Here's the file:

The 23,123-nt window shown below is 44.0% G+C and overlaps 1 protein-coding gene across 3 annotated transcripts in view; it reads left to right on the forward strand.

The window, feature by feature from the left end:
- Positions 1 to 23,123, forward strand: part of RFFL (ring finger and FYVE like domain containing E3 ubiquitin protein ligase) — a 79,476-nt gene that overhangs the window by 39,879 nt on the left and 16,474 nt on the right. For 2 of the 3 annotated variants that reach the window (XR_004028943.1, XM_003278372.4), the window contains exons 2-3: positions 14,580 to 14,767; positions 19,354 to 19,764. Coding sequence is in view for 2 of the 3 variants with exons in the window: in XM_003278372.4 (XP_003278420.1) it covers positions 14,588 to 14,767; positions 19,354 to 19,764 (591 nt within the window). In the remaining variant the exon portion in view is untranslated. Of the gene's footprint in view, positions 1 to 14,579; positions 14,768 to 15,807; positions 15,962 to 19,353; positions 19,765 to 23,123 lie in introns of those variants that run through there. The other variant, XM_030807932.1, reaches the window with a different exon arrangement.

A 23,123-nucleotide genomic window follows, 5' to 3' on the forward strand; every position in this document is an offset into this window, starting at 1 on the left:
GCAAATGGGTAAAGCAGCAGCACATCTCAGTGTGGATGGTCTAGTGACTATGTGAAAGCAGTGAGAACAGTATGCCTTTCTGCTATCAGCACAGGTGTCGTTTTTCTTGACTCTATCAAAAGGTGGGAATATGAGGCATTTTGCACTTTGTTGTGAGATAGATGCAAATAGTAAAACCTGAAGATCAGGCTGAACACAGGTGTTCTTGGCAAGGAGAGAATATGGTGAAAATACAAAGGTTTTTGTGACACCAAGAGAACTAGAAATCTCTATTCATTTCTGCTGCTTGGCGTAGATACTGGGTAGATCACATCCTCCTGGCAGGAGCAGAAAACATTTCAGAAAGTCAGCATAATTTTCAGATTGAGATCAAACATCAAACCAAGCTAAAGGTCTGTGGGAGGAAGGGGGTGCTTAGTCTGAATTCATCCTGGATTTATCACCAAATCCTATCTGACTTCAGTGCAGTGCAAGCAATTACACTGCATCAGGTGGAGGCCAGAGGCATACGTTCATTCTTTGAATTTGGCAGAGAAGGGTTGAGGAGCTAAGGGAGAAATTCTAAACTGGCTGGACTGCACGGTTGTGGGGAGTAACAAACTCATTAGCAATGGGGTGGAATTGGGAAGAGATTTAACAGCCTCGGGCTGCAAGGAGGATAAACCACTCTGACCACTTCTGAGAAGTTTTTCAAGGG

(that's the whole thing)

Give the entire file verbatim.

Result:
The 23,123-nt window shown below is 44.0% G+C and overlaps 1 protein-coding gene across 3 annotated transcripts in view; it reads left to right on the forward strand.

The window, feature by feature from the left end:
- Positions 1 to 23,123, forward strand: part of RFFL (ring finger and FYVE like domain containing E3 ubiquitin protein ligase) — a 79,476-nt gene that overhangs the window by 39,879 nt on the left and 16,474 nt on the right. For 2 of the 3 annotated variants that reach the window (XR_004028943.1, XM_003278372.4), the window contains exons 2-3: positions 14,580 to 14,767; positions 19,354 to 19,764. Coding sequence is in view for 2 of the 3 variants with exons in the window: in XM_003278372.4 (XP_003278420.1) it covers positions 14,588 to 14,767; positions 19,354 to 19,764 (591 nt within the window). In the remaining variant the exon portion in view is untranslated. Of the gene's footprint in view, positions 1 to 14,579; positions 14,768 to 15,807; positions 15,962 to 19,353; positions 19,765 to 23,123 lie in introns of those variants that run through there. The other variant, XM_030807932.1, reaches the window with a different exon arrangement.

A 23,123-nucleotide genomic window follows, 5' to 3' on the forward strand; every position in this document is an offset into this window, starting at 1 on the left:
GCAAATGGGTAAAGCAGCAGCACATCTCAGTGTGGATGGTCTAGTGACTATGTGAAAGCAGTGAGAACAGTATGCCTTTCTGCTATCAGCACAGGTGTCGTTTTTCTTGACTCTATCAAAAGGTGGGAATATGAGGCATTTTGCACTTTGTTGTGAGATAGATGCAAATAGTAAAACCTGAAGATCAGGCTGAACACAGGTGTTCTTGGCAAGGAGAGAATATGGTGAAAATACAAAGGTTTTTGTGACACCAAGAGAACTAGAAATCTCTATTCATTTCTGCTGCTTGGCGTAGATACTGGGTAGATCACATCCTCCTGGCAGGAGCAGAAAACATTTCAGAAAGTCAGCATAATTTTCAGATTGAGATCAAACATCAAACCAAGCTAAAGGTCTGTGGGAGGAAGGGGGTGCTTAGTCTGAATTCATCCTGGATTTATCACCAAATCCTATCTGACTTCAGTGCAGTGCAAGCAATTACACTGCATCAGGTGGAGGCCAGAGGCATACGTTCATTCTTTGAATTTGGCAGAGAAGGGTTGAGGAGCTAAGGGAGAAATTCTAAACTGGCTGGACTGCACGGTTGTGGGGAGTAACAAACTCATTAGCAATGGGGTGGAATTGGGAAGAGATTTAACAGCCTCGGGCTGCAAGGAGGATAAACCACTCTGACCACTTCTGAGAAGTTTTTCAAGGG